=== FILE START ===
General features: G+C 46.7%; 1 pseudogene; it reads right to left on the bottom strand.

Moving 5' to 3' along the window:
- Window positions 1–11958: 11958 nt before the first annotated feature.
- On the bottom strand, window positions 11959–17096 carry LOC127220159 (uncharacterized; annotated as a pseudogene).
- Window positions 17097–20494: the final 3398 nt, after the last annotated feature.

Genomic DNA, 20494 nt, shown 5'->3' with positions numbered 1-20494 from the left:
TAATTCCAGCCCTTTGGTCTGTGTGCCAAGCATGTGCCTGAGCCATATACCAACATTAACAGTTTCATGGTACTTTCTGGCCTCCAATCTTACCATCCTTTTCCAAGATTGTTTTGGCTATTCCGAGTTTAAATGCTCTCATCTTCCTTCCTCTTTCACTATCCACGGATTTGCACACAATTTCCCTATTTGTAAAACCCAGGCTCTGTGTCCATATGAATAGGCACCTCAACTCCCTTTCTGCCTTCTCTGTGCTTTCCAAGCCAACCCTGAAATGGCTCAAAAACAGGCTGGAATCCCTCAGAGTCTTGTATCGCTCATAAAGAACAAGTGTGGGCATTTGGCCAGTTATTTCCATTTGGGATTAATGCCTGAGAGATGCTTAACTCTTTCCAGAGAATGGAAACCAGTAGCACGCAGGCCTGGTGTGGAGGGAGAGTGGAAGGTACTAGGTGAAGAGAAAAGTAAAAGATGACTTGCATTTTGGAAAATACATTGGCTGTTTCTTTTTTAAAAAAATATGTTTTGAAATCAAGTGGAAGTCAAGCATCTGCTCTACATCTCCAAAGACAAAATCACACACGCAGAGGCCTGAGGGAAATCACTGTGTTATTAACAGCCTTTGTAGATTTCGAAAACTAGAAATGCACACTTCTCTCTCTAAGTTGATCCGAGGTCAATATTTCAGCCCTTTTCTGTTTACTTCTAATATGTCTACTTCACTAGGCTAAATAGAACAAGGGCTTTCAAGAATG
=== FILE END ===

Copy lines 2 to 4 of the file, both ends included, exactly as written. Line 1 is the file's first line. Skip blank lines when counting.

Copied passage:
Moving 5' to 3' along the window:
- Window positions 1–11958: 11958 nt before the first annotated feature.
- On the bottom strand, window positions 11959–17096 carry LOC127220159 (uncharacterized; annotated as a pseudogene).